Yedidim gives immigrant kids a chance to fit in, do better

When 13-year-old Gosha got into a violent fight with some local kids, the police gave him a choice: live with an incriminating police record, which would prevent him from serving in the Israel Defense Forces, or enroll in Yedidim, an organization that runs programs for new immigrant children and marginalized at-risk youth. 

Gosha chose Yedidim, whose Sikuim program helps young offenders turn their lives around and stay out of trouble.

Winner of Israel’s President’s Award for Excellence, Yedidim was established in 1991, at the height of the influx of Soviet Jews to Israel, to help young immigrants integrate into Israeli society. What began as an intervention for a few dozen kids has evolved into a nationwide support system that works annually with 6,000 at-risk children, youth and young adults in 57 mostly outlying communities.

To date, more than 40,000 young Israelis have participated in Yedidim’s six programs. 

The Sikuim program was created in partnership with the Israel police, Ministry of Immigrant Absorption, the Ministry of Social Affairs and local municipalities to give young offenders a chance to rehabilitate themselves. Once the teens successfully complete the program, the police ask the court to close their files, allowing them the opportunity to serve in the military and get a good job.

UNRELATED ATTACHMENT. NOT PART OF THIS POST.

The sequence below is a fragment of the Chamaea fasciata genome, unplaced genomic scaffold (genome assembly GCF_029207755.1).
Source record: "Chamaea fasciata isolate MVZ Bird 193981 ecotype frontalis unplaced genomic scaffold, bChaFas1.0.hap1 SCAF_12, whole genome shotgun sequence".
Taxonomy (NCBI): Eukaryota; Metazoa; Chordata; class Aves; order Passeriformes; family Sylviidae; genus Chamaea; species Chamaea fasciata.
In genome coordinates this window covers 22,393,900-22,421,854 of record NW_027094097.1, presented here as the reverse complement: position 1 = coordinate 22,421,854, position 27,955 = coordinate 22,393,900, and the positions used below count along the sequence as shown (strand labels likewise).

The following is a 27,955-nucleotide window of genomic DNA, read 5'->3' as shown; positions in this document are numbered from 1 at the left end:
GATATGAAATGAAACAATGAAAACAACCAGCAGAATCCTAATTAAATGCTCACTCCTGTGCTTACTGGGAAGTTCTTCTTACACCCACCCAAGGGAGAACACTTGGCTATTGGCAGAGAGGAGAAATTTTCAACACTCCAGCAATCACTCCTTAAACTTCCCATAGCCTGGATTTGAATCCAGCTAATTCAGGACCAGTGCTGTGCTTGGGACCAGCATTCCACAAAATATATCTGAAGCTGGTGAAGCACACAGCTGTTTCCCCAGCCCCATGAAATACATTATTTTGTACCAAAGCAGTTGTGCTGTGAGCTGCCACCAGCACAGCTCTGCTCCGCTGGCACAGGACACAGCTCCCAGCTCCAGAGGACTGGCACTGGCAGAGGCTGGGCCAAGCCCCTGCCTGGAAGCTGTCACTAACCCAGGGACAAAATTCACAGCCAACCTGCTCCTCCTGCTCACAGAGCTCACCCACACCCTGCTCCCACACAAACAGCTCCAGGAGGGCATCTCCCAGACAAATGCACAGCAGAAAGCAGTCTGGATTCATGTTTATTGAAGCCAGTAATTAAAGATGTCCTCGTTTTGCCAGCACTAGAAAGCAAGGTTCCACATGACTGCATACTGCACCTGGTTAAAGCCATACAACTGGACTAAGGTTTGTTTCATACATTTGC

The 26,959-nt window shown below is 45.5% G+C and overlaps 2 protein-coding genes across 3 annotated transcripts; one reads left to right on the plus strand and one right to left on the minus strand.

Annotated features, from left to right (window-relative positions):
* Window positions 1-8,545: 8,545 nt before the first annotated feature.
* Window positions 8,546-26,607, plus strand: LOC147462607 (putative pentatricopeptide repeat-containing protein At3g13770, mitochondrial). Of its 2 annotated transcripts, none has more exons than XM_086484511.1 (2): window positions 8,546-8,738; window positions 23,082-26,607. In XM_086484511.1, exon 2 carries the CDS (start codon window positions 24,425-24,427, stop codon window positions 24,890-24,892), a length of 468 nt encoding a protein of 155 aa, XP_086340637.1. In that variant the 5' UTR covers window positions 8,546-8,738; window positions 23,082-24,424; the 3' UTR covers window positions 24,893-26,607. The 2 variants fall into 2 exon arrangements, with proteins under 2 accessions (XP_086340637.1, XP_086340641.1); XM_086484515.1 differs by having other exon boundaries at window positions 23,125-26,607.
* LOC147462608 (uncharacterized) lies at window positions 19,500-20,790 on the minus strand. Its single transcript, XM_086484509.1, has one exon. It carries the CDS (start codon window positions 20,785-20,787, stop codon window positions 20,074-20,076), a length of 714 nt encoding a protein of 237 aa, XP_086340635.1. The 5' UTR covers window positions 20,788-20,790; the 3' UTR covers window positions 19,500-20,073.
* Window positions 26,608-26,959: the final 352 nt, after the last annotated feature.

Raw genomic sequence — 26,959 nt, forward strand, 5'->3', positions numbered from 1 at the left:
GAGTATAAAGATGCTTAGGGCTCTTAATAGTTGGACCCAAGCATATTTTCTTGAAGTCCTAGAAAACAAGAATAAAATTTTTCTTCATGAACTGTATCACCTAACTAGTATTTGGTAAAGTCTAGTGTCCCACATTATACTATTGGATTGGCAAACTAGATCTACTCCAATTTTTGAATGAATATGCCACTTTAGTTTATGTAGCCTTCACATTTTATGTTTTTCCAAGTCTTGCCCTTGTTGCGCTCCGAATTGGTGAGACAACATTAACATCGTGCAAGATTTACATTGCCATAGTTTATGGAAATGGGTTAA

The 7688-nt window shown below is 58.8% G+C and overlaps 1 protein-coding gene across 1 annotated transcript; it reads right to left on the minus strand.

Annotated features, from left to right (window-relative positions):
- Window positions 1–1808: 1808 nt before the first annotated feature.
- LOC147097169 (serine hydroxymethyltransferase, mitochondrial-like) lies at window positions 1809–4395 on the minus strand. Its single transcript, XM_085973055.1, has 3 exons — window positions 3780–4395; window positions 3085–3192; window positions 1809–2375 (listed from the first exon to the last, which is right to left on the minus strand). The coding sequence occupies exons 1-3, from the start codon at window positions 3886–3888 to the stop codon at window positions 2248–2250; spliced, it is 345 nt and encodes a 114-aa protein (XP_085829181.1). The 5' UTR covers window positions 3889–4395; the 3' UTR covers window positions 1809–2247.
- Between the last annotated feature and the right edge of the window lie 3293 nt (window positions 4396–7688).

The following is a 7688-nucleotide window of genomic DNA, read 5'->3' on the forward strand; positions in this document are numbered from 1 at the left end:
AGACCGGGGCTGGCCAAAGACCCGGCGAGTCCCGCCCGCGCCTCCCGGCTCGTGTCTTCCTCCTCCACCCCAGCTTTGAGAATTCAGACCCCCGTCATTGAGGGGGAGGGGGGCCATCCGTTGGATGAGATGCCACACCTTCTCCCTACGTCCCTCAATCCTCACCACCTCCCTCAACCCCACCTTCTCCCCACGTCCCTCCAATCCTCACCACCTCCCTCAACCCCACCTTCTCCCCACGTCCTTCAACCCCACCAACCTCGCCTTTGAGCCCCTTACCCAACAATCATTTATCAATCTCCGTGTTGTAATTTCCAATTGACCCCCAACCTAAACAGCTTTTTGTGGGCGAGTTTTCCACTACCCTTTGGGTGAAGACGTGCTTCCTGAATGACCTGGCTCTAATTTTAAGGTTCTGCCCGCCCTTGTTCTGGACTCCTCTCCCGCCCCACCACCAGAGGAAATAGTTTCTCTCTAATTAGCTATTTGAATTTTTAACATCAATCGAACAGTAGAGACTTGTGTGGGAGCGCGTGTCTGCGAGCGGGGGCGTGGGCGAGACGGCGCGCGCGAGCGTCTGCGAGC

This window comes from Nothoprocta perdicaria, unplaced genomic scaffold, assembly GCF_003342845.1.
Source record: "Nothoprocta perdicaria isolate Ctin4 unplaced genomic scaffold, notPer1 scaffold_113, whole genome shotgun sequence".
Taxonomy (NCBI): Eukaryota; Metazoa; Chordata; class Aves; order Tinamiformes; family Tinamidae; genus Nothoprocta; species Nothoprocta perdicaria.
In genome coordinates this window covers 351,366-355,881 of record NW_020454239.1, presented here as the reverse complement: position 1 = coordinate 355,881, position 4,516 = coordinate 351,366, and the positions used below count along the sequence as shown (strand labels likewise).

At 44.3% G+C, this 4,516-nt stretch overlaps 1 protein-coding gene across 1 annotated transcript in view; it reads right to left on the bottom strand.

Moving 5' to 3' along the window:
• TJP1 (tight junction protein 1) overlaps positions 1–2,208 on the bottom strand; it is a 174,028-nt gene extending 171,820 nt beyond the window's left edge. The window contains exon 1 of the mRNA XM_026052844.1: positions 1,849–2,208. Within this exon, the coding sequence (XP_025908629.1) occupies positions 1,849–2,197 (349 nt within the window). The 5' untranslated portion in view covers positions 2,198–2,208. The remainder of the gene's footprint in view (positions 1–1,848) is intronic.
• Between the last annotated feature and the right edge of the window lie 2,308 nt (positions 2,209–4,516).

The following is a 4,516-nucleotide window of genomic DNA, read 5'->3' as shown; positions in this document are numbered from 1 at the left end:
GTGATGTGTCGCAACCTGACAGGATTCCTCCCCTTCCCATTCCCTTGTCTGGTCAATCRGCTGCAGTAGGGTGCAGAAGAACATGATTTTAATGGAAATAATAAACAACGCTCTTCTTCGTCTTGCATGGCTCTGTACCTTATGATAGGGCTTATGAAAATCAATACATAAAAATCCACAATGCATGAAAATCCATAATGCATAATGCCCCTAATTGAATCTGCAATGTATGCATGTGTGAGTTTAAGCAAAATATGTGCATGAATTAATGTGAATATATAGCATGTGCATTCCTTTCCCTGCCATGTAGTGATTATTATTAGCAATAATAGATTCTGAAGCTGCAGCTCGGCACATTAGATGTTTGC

“A quarter of the juvenile files the police open belong to new immigrants,” Ruthie Saragosti, Yedidim’s director of international development, explained during a visit to Beit Yedidim, a drop-in center that runs after-school programs and summer camps for Ashdod’s many underprivileged children and teens.

Once they’ve had a brush with the law, Saragosti explained, “Immigrant teens in trouble find themselves disadvantaged in relation to their native Israeli peers.” Whether they come from Russia, Ethiopia or Argentina, “Immigrant parents are often terrified by authority and don’t act on official letters.”

If the letters aren’t answered, Saragosti said, the case enters the judicial system “and it snowballs from there.”

Shimon Siani, Yedidim’s executive director, noted that “being a teenager today is challenging even for those who come from normative families. It is that much more complicated for immigrant families who don’t speak the language, who can’t supervise their kids’ homework or do simple daily tasks like filling out forms.”

All too often, Siani said, immigrant kids “lose respect for their parents and start rebelling against the values of the home.” These dynamics, “intertwined with the emotional and hormonal changes they go through could be a recipe for behavior that has detrimental effects not only on themselves but the communities they belong to,” he said.

Sikuim helped Gosha, whose family moved to Israel from Russia when he was a year old, to turn his life around. For more than a year, he was mentored by Meytal Agerwarker, a volunteer and university student whose tuition scholarship was contingent on performing community service.

Virtually all of the program’s 3,000 volunteers are from distressed high-risk, low socioeconomic backgrounds. 

To instill a sense of responsibility and boost self-esteem, teens like Gosha participate in group activities, like boating and dog training, and perform volunteer work. 

In the beginning, as they were establishing trust, Gosha and Agerwarker just hung out together and played video games and talked.